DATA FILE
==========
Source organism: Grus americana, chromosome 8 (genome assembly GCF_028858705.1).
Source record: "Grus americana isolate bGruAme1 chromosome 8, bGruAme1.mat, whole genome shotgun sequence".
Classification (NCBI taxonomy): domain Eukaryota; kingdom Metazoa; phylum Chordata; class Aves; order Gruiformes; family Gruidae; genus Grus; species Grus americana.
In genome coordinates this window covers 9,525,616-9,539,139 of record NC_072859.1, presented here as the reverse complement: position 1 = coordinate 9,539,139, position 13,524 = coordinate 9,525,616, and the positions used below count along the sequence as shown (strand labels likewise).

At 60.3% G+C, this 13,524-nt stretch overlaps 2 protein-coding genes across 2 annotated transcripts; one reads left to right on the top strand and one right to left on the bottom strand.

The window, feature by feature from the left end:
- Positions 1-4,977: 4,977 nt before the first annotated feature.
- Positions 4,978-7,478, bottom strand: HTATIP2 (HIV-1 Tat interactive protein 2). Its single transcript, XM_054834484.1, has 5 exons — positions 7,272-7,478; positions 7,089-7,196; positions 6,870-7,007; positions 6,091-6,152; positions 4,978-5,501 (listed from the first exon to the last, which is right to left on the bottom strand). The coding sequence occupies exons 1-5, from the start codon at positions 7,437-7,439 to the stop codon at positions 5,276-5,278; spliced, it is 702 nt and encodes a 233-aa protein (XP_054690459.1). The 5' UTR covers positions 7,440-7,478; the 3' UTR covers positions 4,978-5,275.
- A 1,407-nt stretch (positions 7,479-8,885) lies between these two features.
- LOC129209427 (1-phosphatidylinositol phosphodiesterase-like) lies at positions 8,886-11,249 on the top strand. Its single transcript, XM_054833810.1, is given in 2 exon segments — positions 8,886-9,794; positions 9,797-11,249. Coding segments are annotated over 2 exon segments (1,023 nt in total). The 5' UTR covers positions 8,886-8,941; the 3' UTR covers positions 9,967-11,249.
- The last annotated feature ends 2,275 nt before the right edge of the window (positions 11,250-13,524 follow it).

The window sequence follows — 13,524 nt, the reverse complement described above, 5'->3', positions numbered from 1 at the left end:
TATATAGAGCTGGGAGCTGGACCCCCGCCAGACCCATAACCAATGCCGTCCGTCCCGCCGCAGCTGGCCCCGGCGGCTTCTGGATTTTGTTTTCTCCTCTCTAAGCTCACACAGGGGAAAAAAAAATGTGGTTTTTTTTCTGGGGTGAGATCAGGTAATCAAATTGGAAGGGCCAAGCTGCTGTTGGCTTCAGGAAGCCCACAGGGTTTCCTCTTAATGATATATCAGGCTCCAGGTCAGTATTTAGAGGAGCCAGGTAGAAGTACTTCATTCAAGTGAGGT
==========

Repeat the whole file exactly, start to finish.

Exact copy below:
Source organism: Grus americana, chromosome 8 (genome assembly GCF_028858705.1).
Source record: "Grus americana isolate bGruAme1 chromosome 8, bGruAme1.mat, whole genome shotgun sequence".
Classification (NCBI taxonomy): domain Eukaryota; kingdom Metazoa; phylum Chordata; class Aves; order Gruiformes; family Gruidae; genus Grus; species Grus americana.
In genome coordinates this window covers 9,525,616-9,539,139 of record NC_072859.1, presented here as the reverse complement: position 1 = coordinate 9,539,139, position 13,524 = coordinate 9,525,616, and the positions used below count along the sequence as shown (strand labels likewise).

At 60.3% G+C, this 13,524-nt stretch overlaps 2 protein-coding genes across 2 annotated transcripts; one reads left to right on the top strand and one right to left on the bottom strand.

The window, feature by feature from the left end:
- Positions 1-4,977: 4,977 nt before the first annotated feature.
- Positions 4,978-7,478, bottom strand: HTATIP2 (HIV-1 Tat interactive protein 2). Its single transcript, XM_054834484.1, has 5 exons — positions 7,272-7,478; positions 7,089-7,196; positions 6,870-7,007; positions 6,091-6,152; positions 4,978-5,501 (listed from the first exon to the last, which is right to left on the bottom strand). The coding sequence occupies exons 1-5, from the start codon at positions 7,437-7,439 to the stop codon at positions 5,276-5,278; spliced, it is 702 nt and encodes a 233-aa protein (XP_054690459.1). The 5' UTR covers positions 7,440-7,478; the 3' UTR covers positions 4,978-5,275.
- A 1,407-nt stretch (positions 7,479-8,885) lies between these two features.
- LOC129209427 (1-phosphatidylinositol phosphodiesterase-like) lies at positions 8,886-11,249 on the top strand. Its single transcript, XM_054833810.1, is given in 2 exon segments — positions 8,886-9,794; positions 9,797-11,249. Coding segments are annotated over 2 exon segments (1,023 nt in total). The 5' UTR covers positions 8,886-8,941; the 3' UTR covers positions 9,967-11,249.
- The last annotated feature ends 2,275 nt before the right edge of the window (positions 11,250-13,524 follow it).

The window sequence follows — 13,524 nt, the reverse complement described above, 5'->3', positions numbered from 1 at the left end:
TATATAGAGCTGGGAGCTGGACCCCCGCCAGACCCATAACCAATGCCGTCCGTCCCGCCGCAGCTGGCCCCGGCGGCTTCTGGATTTTGTTTTCTCCTCTCTAAGCTCACACAGGGGAAAAAAAAATGTGGTTTTTTTTCTGGGGTGAGATCAGGTAATCAAATTGGAAGGGCCAAGCTGCTGTTGGCTTCAGGAAGCCCACAGGGTTTCCTCTTAATGATATATCAGGCTCCAGGTCAGTATTTAGAGGAGCCAGGTAGAAGTACTTCATTCAAGTGAGGT